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Bird’s-Eye View

Bird’s-Eye View

Tree House Takes Glamping to New Heights

In a scenic region of Vermont known as the Northeast Kingdom, a labor of love sits high above the landscape. The enchanting Stone City Treehouse (available for short-term rentals through Airbnb) went from pipe dream to reality thanks to owner Heather Davis.

Davis envisioned building a tree house on her Hardwick, Vermont property for respite and additional income following a divorce. “I had a lot of work that needed to be done around the house and I had a small budget, so I felt very stuck,” says the single mother of two. “I began collecting tools and learning skills.”

Her peaceful, twenty-acre property served as a muse for the dreamlike structure she helped construct after The Treehouse Guys—Vermont-based team who had a show on the DIY Network—built the platform and attached it to four trees. Another local builder installed the walls, windows, doors, and roof. “I did the railing, the drywall, and the ceiling insulation,” says Davis, who also had some help from her boyfriend. “It came from being fed up and determined, but it’s been really satisfying,” she says about the construction process, which included her work on the siding, decking, flooring, and more.

Davis describes the vibe of the rentable retreat as “an eclectic but natural aesthetic that’s a bit bohemian.” It was important for her to incorporate local, natural, and recycled materials that contribute to the casual environment. From accessories like artwork to functional finishes like tile, every addition was resourceful. Hodgepodge shingles combine a mix of old and new elements and vintage windows from a local schoolhouse add to the charm. Excess tile from another project covers a countertop. Secondhand doors from a friend’s yard sale and maple flooring from Davis’s boyfriend’s property give it the markings of a community project. But not everything is salvaged; eco-friendly bath products by Public Goods and aromatherapy shower steamers by Ani’s Market elevate the glamping experience.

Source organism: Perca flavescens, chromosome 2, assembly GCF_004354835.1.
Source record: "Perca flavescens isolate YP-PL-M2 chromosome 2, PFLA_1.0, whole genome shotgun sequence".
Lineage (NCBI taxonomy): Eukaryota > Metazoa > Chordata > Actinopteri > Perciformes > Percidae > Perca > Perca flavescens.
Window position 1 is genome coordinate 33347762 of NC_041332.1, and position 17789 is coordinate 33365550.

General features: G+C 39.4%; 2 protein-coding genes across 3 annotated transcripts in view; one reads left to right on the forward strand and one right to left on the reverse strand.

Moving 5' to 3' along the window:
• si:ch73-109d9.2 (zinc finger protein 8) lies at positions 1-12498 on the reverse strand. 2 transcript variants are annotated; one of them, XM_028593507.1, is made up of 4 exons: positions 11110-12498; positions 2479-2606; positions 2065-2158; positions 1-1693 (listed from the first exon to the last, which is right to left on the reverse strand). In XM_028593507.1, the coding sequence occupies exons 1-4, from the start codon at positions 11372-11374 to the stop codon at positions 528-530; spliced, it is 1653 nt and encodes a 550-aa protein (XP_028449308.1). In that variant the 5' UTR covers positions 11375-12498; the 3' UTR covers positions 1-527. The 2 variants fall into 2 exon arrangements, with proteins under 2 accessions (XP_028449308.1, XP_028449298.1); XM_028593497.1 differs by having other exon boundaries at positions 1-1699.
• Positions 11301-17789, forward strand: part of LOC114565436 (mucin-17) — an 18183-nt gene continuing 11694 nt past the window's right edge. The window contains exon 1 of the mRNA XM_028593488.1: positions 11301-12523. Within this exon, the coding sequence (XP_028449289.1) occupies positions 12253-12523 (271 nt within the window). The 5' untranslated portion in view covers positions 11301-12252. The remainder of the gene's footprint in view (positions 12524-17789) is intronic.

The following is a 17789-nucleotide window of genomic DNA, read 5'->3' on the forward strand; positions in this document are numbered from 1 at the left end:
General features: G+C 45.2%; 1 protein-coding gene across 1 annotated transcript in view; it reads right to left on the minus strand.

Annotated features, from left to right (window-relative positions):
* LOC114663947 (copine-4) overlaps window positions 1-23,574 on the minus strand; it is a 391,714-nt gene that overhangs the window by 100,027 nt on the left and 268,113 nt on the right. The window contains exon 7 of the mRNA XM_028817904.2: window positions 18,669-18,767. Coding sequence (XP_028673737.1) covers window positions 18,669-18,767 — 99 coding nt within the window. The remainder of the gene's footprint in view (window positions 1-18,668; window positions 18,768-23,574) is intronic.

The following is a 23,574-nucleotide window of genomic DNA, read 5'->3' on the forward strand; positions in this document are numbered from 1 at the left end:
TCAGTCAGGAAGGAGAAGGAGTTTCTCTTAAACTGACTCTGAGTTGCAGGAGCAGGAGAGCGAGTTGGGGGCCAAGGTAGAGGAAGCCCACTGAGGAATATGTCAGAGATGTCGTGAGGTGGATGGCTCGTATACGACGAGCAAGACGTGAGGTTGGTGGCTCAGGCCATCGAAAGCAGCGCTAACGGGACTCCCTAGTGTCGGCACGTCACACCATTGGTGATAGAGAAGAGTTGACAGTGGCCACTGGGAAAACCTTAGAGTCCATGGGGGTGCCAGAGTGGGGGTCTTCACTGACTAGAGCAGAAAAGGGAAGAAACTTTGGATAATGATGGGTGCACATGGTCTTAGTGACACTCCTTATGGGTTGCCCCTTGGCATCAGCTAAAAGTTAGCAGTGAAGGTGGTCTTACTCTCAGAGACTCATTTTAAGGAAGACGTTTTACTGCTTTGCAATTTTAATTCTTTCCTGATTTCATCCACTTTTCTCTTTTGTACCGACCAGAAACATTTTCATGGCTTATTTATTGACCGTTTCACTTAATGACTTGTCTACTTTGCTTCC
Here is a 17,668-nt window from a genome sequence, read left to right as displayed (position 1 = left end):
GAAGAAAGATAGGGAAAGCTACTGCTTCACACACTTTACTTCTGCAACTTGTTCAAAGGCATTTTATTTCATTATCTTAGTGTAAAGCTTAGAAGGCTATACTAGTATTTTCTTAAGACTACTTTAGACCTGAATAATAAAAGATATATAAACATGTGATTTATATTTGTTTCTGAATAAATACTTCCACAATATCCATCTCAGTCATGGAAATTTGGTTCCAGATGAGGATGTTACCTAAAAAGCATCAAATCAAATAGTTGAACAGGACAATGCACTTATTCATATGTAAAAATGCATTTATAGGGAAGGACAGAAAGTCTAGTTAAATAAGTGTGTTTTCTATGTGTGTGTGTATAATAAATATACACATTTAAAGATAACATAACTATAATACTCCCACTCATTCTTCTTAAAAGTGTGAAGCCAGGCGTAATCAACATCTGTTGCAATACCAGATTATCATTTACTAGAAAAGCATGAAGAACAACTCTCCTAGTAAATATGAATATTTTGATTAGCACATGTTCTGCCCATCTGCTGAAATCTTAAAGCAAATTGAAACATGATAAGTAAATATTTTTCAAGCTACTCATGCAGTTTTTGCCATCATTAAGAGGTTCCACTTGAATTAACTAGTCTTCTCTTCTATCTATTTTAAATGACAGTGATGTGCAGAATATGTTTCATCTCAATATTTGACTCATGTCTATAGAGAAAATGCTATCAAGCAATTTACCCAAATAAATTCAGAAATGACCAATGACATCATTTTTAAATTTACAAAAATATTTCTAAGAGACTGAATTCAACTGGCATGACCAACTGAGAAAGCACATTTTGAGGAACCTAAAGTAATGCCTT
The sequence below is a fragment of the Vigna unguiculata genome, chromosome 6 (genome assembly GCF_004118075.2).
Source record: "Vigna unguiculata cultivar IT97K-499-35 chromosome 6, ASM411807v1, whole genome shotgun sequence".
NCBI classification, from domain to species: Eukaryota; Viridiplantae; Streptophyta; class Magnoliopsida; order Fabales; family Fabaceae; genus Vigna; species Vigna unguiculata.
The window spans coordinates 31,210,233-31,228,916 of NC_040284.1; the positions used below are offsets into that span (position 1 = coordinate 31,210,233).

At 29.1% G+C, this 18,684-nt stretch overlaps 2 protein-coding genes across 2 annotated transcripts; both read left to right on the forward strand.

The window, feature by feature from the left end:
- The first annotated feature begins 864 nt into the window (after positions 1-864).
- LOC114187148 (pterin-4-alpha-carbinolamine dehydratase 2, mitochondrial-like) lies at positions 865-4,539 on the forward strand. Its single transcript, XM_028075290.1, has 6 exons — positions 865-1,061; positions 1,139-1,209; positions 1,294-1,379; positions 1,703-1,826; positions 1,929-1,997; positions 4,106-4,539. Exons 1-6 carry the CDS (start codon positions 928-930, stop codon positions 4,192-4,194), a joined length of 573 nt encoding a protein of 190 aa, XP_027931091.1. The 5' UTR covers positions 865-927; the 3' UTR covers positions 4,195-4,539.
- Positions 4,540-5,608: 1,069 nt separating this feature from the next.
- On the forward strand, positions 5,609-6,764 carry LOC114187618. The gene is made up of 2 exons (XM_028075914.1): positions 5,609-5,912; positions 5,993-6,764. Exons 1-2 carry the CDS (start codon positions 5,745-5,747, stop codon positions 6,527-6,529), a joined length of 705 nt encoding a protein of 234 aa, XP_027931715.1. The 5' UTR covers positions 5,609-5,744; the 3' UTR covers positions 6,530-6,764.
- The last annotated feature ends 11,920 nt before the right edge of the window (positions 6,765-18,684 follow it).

Stairs lead the way to the stilted structure where a deck overlooks a stream and another outdoor area beckons from below. “On a rainy day, it creates a covered space to be outside,” says Davis, who stays there on occasion and invites friends to do the same after a cancellation. One night she slept outside in a hanging bed with mosquito netting, which is now a seasonal fixture. “It was amazing,” she says.

Short-term rentals are available all year round. In winter, a propane stove keeps the tree house toasty. “You get the ambience of fire, but you don’t have to deal with wood,” says Davis. Cozy quarters include a sleeping loft with a full-size bed, living room, kitchen, and half bath with a composting toilet. “There is no running water—[guests receive a refillable container of water for their stay]—but there is electricity,” she says.

“Having limited water makes you realize how much you don’t need and how much you’re using. It brings more awareness.” At the main house, where Davis lives, a full bathroom with a washer and dryer is available for guest use too.

People have traveled from all over the world to stay in this woodsy escape; however, since the start of the pandemic, Davis has hosted more locals. “Most people call it magical,” she says. “It’s really nice to bring peace into peoples’ lives for a bit. I’m hopeful they take that with them. People appreciate the simplicity and the quiet time.”

Leaning into rustic respite, amenities like a landline and Wi-Fi access are only available on the main house porch. But why would you need modern connection with a sweet sitting area, hammock, and campfire space all on-site? You also don’t have to go far to source local products. A welcome stand on the property touts honey, maple syrup, art, and—very now—hand sanitizer. If you want to explore the area beyond the tree house property, hiking, biking, and skiing are popular activities that will help you see the landscape.

Ultimately, the Stone City Treehouse experience is meant to be restorative and informative. “I want people to have a connection with nature in order to preserve it and conserve it. It’s more effective that way,” says Davis. “I want them to take the positive experience of being there and bring it . . . with them to bring more positivity and love and goodness into the world.”

Stone City Treehouse:

Facebook & Instagram: @stonecityvermont

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